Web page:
The Inquest: How do you solve a problem like Guardiola?

In the midst of just how shite our season’s been, it has been difficult to remember that we have actually made it to a cup final, which is pretty good, considering we had to beat Chelsea in the semis. Yes, it is the League Cup (ok the Carabao Cup, but who can be bothered with keeping up with the sponsors?), but it’s still a proper trophy. It would have been nice to be in a position to land the FA Cup, which has a bit more respectability, but since we bollixed that one already, this is all we’ve got a chance to win domestically, so we really should make it count.
For City as well, this is a chance for Guardiola to get himself a first bit of silverware in England, and given they were knocked out of the FA Cup by Wigan last weekend, they’ll also be looking to this final to get a domestic cup under their belt. The league title may be all but wrapped up this season for them, but that’s unlikely to satisfy the Catalan, who will be looking to make up for his failure to win anything in his first season with the Abu Dhabi-backed club.
So, who’s the favourite to win this game? Just kidding, that’s not really a question. City are 16 points clear at the top of the league, have lost a grand total of 2 games this season, and score goals for fun. All the while playing some beautiful football, keeping possession but also using it well, Kevin De Bruyne-powered engine purring smoothly like a top of the line Rolls Royce. Arsenal, on the other hand have resembled a poorly built bullock cart, with only one sickly donkey instead of a bullock pulling it, a rotten board to sit on that keeps crumbling and dumping the driver on his arse, axles made of a couple of strands of greasy hair, and square wheels that keep falling off. 27 points off City, 7 points off fifth place, 8 points off the top 4, recently thrashed by Spurs (even though the scoreline was only 1-0) and having just lost to Oestersunds FK, a team that’s been around for less time than Wenger has been in charge, at the Emirates in the Europa League (though somehow through to the next round).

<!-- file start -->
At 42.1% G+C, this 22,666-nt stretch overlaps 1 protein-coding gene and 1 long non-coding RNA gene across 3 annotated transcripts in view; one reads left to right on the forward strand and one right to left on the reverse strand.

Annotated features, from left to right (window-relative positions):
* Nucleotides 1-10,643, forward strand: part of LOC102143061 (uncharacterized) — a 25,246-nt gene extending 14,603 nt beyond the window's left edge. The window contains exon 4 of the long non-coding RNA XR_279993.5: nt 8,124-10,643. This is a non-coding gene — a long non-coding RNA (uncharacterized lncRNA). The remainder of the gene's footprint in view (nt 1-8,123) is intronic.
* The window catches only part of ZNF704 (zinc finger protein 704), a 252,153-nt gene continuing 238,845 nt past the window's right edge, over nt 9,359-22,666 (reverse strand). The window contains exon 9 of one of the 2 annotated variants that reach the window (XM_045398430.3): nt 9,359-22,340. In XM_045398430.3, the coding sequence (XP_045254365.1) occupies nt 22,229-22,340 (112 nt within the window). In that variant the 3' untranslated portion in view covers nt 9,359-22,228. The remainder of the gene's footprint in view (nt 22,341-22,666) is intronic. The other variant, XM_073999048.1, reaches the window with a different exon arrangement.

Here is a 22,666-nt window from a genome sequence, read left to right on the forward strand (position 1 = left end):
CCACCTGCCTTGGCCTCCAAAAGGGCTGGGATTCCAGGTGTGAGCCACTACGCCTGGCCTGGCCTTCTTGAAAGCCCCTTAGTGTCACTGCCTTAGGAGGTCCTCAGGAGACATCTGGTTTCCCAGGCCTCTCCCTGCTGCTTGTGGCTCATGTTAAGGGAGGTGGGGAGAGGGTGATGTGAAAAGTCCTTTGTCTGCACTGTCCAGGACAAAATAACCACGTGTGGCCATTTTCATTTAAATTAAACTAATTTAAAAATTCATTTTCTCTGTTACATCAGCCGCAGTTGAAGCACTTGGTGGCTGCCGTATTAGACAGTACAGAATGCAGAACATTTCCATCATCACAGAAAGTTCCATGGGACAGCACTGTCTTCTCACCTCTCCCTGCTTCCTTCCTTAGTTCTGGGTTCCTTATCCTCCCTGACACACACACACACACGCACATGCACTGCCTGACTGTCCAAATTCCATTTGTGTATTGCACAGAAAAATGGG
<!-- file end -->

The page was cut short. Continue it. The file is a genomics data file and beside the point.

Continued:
1. Squeeze Aguero and De Bruyne

Still, all isn’t lost. Yes, we lost 3-1 to them earlier in the season and were easily outplayed by them, but they’re not infallible. Interestingly, both that game and their loss to Wigan highlighted one of their faults – apart from Sergio Aguero, they can be a bit profligate. That’s a difficult thing to say with a straight face given they’ve scored more goals than Pele this season, but it’s true – they can sometimes fail to take advantage of the chances they create. Against us, they wasted several gilt-edged chances to score and ended up scoring their 2nd and 3rd only because of terrible mistakes. Against Wigan they had nearly 27 shots but scored none. Against Liverpool, the only team to beat them in the league this season, they wasted several chances to score before Klopp’s side blitzed them, pulled two back and then missed a glorious late chance to equalise.